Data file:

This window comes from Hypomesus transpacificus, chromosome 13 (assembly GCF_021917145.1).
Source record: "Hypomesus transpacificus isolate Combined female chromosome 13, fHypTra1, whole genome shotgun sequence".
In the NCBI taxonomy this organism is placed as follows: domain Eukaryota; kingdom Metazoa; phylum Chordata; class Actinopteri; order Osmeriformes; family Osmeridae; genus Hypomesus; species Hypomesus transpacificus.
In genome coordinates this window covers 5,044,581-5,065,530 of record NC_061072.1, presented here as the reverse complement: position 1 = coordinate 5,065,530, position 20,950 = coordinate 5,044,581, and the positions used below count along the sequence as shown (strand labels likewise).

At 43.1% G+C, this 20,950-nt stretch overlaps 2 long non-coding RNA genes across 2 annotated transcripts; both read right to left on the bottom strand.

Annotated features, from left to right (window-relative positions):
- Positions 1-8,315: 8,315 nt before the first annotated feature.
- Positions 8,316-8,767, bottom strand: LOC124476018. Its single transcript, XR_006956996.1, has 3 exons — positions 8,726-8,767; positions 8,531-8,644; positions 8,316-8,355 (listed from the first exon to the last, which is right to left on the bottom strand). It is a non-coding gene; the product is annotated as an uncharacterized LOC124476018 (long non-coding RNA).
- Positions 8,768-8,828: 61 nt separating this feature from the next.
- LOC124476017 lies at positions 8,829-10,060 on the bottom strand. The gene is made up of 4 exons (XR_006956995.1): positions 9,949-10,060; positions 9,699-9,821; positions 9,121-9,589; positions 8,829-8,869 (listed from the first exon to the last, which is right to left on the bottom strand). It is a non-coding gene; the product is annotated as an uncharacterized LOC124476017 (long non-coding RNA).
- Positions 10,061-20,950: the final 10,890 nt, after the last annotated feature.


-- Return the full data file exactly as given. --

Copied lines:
This window comes from Hypomesus transpacificus, chromosome 13 (assembly GCF_021917145.1).
Source record: "Hypomesus transpacificus isolate Combined female chromosome 13, fHypTra1, whole genome shotgun sequence".
In the NCBI taxonomy this organism is placed as follows: domain Eukaryota; kingdom Metazoa; phylum Chordata; class Actinopteri; order Osmeriformes; family Osmeridae; genus Hypomesus; species Hypomesus transpacificus.
In genome coordinates this window covers 5,044,581-5,065,530 of record NC_061072.1, presented here as the reverse complement: position 1 = coordinate 5,065,530, position 20,950 = coordinate 5,044,581, and the positions used below count along the sequence as shown (strand labels likewise).

At 43.1% G+C, this 20,950-nt stretch overlaps 2 long non-coding RNA genes across 2 annotated transcripts; both read right to left on the bottom strand.

Annotated features, from left to right (window-relative positions):
- Positions 1-8,315: 8,315 nt before the first annotated feature.
- Positions 8,316-8,767, bottom strand: LOC124476018. Its single transcript, XR_006956996.1, has 3 exons — positions 8,726-8,767; positions 8,531-8,644; positions 8,316-8,355 (listed from the first exon to the last, which is right to left on the bottom strand). It is a non-coding gene; the product is annotated as an uncharacterized LOC124476018 (long non-coding RNA).
- Positions 8,768-8,828: 61 nt separating this feature from the next.
- LOC124476017 lies at positions 8,829-10,060 on the bottom strand. The gene is made up of 4 exons (XR_006956995.1): positions 9,949-10,060; positions 9,699-9,821; positions 9,121-9,589; positions 8,829-8,869 (listed from the first exon to the last, which is right to left on the bottom strand). It is a non-coding gene; the product is annotated as an uncharacterized LOC124476017 (long non-coding RNA).
- Positions 10,061-20,950: the final 10,890 nt, after the last annotated feature.